Boxes . . .
No matter what the circumstances are, when you find yourself continuously floating between two worlds never being quite being accepted or rejected by either, it can test your resilience, no matter how great your courage. Ultimately it can simply leave you feeling less than whole and at the worst of times utterly and hopelessly alone.
In my personal experience, being registered as ‘severely sight impaired’ or ‘blind’, as a label, box or ‘disability’ (a word I detest for it’s overuse and convenient society-pleasing application), is in direct conflict with how I have chosen to live my life, due in part to society’s own somewhat impaired vision and thoroughly outdated way in which it views how a blind person should be.
As a consequence of being proud to be an anomaly, for 30 odd years I’ve found myself never quite being accepted by either others similar to me or those with regular vision.
I wonder why this aspect of having a difference to the majority or ‘disability’ to use the detested word is something that hardly ever seems to be discussed; if at all. The ‘no-man’s-land’.
On the one hand it is an undeniable compliment when people are genuinely unaware until it may have to be discussed. On the other it can be hideous and on occasion honestly soul-destroying when people accuse you of being a fraud and a fake and ‘putting it on’!?
My eye-sight may be impaired but my vision is not! Not fitting a stereotype or a convenient box and conforming to a societal ideal and consequently generating at times negative attention is nothing new. In this circumstance however, my ability to remain passive is itself becoming impaired! It seems increasingly that empathy is no longer an emotional capacity, but a dying art form.
The focus in my experience, has in the main appeared to be on what I may be unable or am actually unable to do. There still seems to be a fixation on a ‘can’t-do’ attitude rather than ‘can-do’. Subsequently I believe this contributes to the outdated stereotype of being blind and in turn when you don’t appear to fit this box, you are simply therefore a ‘fraud’.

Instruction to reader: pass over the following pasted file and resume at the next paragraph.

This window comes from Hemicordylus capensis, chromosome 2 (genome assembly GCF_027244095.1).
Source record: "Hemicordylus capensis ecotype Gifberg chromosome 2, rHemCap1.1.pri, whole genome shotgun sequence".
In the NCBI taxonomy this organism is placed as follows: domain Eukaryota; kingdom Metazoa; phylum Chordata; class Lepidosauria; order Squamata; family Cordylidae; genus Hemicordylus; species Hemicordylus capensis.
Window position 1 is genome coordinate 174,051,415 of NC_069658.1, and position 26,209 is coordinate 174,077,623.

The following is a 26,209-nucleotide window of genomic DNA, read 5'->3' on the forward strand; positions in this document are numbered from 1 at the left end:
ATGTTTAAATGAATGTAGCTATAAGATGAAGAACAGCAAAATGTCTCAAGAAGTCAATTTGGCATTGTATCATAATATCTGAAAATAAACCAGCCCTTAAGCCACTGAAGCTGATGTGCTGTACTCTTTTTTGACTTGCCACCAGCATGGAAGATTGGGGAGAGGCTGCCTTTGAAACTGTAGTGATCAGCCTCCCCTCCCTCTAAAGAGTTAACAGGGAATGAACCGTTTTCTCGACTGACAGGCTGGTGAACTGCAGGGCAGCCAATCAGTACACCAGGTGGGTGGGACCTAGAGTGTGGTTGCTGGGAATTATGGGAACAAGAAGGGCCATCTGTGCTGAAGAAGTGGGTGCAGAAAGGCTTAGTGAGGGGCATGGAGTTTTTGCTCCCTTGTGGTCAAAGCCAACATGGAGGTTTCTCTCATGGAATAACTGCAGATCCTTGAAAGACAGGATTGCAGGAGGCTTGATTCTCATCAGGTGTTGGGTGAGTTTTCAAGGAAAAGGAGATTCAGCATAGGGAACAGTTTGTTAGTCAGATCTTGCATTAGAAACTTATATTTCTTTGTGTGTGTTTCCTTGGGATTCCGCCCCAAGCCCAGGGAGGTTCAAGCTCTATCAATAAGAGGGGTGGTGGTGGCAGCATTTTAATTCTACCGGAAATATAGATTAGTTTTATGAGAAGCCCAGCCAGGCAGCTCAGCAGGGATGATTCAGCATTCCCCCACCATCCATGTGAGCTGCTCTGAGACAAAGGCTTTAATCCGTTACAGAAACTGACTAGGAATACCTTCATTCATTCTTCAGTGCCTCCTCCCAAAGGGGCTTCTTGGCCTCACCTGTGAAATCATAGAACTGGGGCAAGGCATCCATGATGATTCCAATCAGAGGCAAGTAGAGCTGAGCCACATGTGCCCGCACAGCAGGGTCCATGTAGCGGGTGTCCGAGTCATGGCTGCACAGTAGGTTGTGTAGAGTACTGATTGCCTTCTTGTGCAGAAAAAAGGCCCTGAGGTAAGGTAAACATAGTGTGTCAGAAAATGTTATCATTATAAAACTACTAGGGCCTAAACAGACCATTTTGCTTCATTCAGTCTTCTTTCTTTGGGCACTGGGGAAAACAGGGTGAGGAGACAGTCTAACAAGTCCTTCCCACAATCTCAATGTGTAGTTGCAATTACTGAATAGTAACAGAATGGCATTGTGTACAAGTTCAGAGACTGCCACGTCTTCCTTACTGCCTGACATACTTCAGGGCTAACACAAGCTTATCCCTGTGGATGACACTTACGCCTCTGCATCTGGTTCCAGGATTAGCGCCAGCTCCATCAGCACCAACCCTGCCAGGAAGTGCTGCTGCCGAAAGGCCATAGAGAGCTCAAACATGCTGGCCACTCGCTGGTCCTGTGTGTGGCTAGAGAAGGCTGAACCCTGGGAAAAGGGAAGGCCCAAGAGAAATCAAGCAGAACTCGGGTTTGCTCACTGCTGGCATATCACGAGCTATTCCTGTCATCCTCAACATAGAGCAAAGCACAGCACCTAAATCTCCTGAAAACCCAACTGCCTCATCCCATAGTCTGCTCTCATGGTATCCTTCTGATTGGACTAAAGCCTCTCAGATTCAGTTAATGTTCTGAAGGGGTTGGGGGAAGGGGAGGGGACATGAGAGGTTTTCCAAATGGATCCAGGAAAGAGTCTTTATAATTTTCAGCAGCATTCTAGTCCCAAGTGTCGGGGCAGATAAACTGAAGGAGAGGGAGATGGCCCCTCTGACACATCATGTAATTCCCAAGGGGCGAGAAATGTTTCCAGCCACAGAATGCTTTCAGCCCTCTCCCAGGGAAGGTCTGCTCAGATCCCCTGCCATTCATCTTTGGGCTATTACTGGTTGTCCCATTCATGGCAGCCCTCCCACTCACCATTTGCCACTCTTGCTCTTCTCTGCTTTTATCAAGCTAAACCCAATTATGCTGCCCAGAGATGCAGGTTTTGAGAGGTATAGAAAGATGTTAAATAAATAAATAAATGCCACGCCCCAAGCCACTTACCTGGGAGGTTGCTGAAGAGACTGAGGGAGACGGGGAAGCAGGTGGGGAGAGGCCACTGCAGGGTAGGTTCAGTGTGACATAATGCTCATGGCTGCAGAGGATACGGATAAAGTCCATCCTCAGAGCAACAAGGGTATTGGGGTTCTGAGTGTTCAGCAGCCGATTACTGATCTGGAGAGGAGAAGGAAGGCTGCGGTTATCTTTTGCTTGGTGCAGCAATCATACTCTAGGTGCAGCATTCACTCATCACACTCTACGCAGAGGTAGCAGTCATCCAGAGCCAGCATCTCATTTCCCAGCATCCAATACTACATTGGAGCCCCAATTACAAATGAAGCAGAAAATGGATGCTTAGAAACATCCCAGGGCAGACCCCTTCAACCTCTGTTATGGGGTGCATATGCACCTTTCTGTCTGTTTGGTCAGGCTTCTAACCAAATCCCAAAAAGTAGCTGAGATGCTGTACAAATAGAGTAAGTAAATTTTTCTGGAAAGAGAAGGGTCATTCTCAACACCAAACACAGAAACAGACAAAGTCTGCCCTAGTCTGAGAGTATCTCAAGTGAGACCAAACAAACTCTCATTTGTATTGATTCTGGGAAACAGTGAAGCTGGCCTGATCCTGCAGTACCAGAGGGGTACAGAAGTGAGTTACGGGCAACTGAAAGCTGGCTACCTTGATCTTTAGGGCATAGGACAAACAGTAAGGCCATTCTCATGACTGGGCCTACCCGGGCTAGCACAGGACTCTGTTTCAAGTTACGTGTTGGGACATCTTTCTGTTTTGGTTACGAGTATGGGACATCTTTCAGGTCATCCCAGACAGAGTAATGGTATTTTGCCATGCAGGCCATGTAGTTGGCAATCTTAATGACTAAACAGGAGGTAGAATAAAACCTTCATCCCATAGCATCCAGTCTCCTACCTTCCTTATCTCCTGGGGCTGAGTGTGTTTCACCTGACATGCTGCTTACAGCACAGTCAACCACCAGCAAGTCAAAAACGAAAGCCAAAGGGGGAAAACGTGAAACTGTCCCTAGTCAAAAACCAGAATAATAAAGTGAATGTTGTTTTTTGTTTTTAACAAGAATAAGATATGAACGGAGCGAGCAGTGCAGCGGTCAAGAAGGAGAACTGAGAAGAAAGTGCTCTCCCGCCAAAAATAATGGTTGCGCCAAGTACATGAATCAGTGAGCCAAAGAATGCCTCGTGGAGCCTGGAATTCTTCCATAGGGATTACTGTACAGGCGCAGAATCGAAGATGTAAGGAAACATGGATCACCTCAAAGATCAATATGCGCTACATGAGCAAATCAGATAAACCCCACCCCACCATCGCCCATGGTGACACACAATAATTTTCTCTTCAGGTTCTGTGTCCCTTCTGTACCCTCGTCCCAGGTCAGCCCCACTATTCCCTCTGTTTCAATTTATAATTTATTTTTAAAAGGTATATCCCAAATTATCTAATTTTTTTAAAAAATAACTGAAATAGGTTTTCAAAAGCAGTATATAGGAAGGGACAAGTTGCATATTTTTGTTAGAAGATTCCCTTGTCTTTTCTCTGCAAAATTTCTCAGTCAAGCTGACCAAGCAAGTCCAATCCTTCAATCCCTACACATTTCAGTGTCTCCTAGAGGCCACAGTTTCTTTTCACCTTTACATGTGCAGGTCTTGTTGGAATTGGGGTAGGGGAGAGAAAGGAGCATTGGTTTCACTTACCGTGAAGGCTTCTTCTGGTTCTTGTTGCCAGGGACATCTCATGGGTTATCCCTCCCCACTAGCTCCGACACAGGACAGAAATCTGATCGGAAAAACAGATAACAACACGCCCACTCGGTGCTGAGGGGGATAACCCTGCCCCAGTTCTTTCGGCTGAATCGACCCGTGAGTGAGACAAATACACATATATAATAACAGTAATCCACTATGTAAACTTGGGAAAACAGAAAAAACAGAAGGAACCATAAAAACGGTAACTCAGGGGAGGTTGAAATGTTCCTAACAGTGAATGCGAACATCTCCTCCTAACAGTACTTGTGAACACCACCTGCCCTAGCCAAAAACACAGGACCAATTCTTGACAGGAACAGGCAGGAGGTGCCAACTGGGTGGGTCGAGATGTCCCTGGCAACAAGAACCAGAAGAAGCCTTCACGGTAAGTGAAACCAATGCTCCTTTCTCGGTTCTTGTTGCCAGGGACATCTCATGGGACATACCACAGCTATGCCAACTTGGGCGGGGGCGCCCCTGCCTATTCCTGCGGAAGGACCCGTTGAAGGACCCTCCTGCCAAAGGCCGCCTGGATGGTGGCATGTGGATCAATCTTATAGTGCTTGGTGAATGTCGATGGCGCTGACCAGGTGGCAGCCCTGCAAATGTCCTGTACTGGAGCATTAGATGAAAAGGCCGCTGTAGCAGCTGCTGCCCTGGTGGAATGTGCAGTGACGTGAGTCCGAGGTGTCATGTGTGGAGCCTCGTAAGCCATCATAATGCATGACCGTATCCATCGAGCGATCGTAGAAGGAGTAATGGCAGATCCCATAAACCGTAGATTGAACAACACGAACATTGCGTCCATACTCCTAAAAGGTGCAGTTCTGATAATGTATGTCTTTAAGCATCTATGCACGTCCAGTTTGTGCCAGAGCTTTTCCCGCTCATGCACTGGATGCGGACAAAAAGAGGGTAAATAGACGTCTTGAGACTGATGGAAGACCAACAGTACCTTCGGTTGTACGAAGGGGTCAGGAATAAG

After nearly 19 years in full time education, with all its associated challenges and possibly a few extra in my case, I jumped through these traditional hoops with a fair amount of success and collected all the relevant pieces of paper to show for it. Following this I’ve also been blessed enough to acquire further and more colourful skills in music, fencing, riding and dance to name a few.
However, this has all come with a cost. Knowing always that seeded amongst all the incredible love, support and encouragement from so many, there are those that would and will continue to evoke the spectre of that stereotype. The almost bitter ‘well you’re not really blind then are you?!’ comment. It steals and degrades any sense of pride. It erodes self-worth and most soul-destroying of all is the crippling sense of guilt. You find yourself smiling calmly and ignoring it outwardly and yet screaming inside “Where. Do. I. Fit?!” With a condition that is degenerative this is doubly painful. I’ve always lived with the attitude of ‘do it NOW!’ That’s not to say I couldn’t find ways to continue or try new things with no sight, but the little I have left is so precious and not to push this gift to its limits and respect it while it remains, to me seems a crime. And yet the crime appears to be being different from said societal ideal.
Forgive me for pointing out the obvious, but I am literally in all but a few exceptions blind to ‘disability’. I can’t usually physically ‘see’ if someone is ‘disabled’. To me, they are a unique person.
My name is Ruth, I am a person and I am not defined by my level of sight. Just like you, I am defined by one common ground that unites every single one of us; my difference. Don’t put me in a box!